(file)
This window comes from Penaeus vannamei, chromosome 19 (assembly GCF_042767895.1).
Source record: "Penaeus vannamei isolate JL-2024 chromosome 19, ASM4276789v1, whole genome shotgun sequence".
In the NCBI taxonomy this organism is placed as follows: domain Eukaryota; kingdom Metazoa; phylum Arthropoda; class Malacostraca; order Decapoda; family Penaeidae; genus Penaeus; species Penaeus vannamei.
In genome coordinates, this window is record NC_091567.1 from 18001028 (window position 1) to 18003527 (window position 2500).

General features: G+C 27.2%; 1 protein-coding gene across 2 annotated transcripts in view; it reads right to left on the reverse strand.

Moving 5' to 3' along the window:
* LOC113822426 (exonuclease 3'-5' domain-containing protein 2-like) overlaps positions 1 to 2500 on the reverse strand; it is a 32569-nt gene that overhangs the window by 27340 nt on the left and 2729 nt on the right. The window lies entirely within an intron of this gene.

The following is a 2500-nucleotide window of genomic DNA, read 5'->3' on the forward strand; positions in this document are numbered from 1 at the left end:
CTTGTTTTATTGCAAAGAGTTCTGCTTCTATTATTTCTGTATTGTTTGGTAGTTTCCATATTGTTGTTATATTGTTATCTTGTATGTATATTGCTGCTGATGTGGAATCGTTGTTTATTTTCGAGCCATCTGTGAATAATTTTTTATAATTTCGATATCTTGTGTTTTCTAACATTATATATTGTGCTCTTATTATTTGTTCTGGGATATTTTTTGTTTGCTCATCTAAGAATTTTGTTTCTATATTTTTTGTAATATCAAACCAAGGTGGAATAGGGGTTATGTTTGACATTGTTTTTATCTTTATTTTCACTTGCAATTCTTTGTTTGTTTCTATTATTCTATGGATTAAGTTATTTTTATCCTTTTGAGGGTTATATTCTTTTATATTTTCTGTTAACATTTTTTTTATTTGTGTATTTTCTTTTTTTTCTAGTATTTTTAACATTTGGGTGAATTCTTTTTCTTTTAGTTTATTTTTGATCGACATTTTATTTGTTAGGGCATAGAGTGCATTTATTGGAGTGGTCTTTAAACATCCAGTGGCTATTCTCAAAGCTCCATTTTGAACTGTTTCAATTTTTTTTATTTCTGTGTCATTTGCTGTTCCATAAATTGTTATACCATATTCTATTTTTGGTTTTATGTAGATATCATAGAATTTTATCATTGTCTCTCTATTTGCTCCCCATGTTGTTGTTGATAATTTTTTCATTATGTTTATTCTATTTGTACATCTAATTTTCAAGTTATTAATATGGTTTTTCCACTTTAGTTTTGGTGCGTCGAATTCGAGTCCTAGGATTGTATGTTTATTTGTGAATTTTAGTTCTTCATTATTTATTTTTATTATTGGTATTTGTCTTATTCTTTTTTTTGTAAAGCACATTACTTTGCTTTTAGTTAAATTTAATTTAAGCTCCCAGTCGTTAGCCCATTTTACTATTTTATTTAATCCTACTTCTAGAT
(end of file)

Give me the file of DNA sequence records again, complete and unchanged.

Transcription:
This window comes from Penaeus vannamei, chromosome 19 (assembly GCF_042767895.1).
Source record: "Penaeus vannamei isolate JL-2024 chromosome 19, ASM4276789v1, whole genome shotgun sequence".
In the NCBI taxonomy this organism is placed as follows: domain Eukaryota; kingdom Metazoa; phylum Arthropoda; class Malacostraca; order Decapoda; family Penaeidae; genus Penaeus; species Penaeus vannamei.
In genome coordinates, this window is record NC_091567.1 from 18001028 (window position 1) to 18003527 (window position 2500).

General features: G+C 27.2%; 1 protein-coding gene across 2 annotated transcripts in view; it reads right to left on the reverse strand.

Moving 5' to 3' along the window:
* LOC113822426 (exonuclease 3'-5' domain-containing protein 2-like) overlaps positions 1 to 2500 on the reverse strand; it is a 32569-nt gene that overhangs the window by 27340 nt on the left and 2729 nt on the right. The window lies entirely within an intron of this gene.

The following is a 2500-nucleotide window of genomic DNA, read 5'->3' on the forward strand; positions in this document are numbered from 1 at the left end:
CTTGTTTTATTGCAAAGAGTTCTGCTTCTATTATTTCTGTATTGTTTGGTAGTTTCCATATTGTTGTTATATTGTTATCTTGTATGTATATTGCTGCTGATGTGGAATCGTTGTTTATTTTCGAGCCATCTGTGAATAATTTTTTATAATTTCGATATCTTGTGTTTTCTAACATTATATATTGTGCTCTTATTATTTGTTCTGGGATATTTTTTGTTTGCTCATCTAAGAATTTTGTTTCTATATTTTTTGTAATATCAAACCAAGGTGGAATAGGGGTTATGTTTGACATTGTTTTTATCTTTATTTTCACTTGCAATTCTTTGTTTGTTTCTATTATTCTATGGATTAAGTTATTTTTATCCTTTTGAGGGTTATATTCTTTTATATTTTCTGTTAACATTTTTTTTATTTGTGTATTTTCTTTTTTTTCTAGTATTTTTAACATTTGGGTGAATTCTTTTTCTTTTAGTTTATTTTTGATCGACATTTTATTTGTTAGGGCATAGAGTGCATTTATTGGAGTGGTCTTTAAACATCCAGTGGCTATTCTCAAAGCTCCATTTTGAACTGTTTCAATTTTTTTTATTTCTGTGTCATTTGCTGTTCCATAAATTGTTATACCATATTCTATTTTTGGTTTTATGTAGATATCATAGAATTTTATCATTGTCTCTCTATTTGCTCCCCATGTTGTTGTTGATAATTTTTTCATTATGTTTATTCTATTTGTACATCTAATTTTCAAGTTATTAATATGGTTTTTCCACTTTAGTTTTGGTGCGTCGAATTCGAGTCCTAGGATTGTATGTTTATTTGTGAATTTTAGTTCTTCATTATTTATTTTTATTATTGGTATTTGTCTTATTCTTTTTTTTGTAAAGCACATTACTTTGCTTTTAGTTAAATTTAATTTAAGCTCCCAGTCGTTAGCCCATTTTACTATTTTATTTAATCCTACTTCTAGAT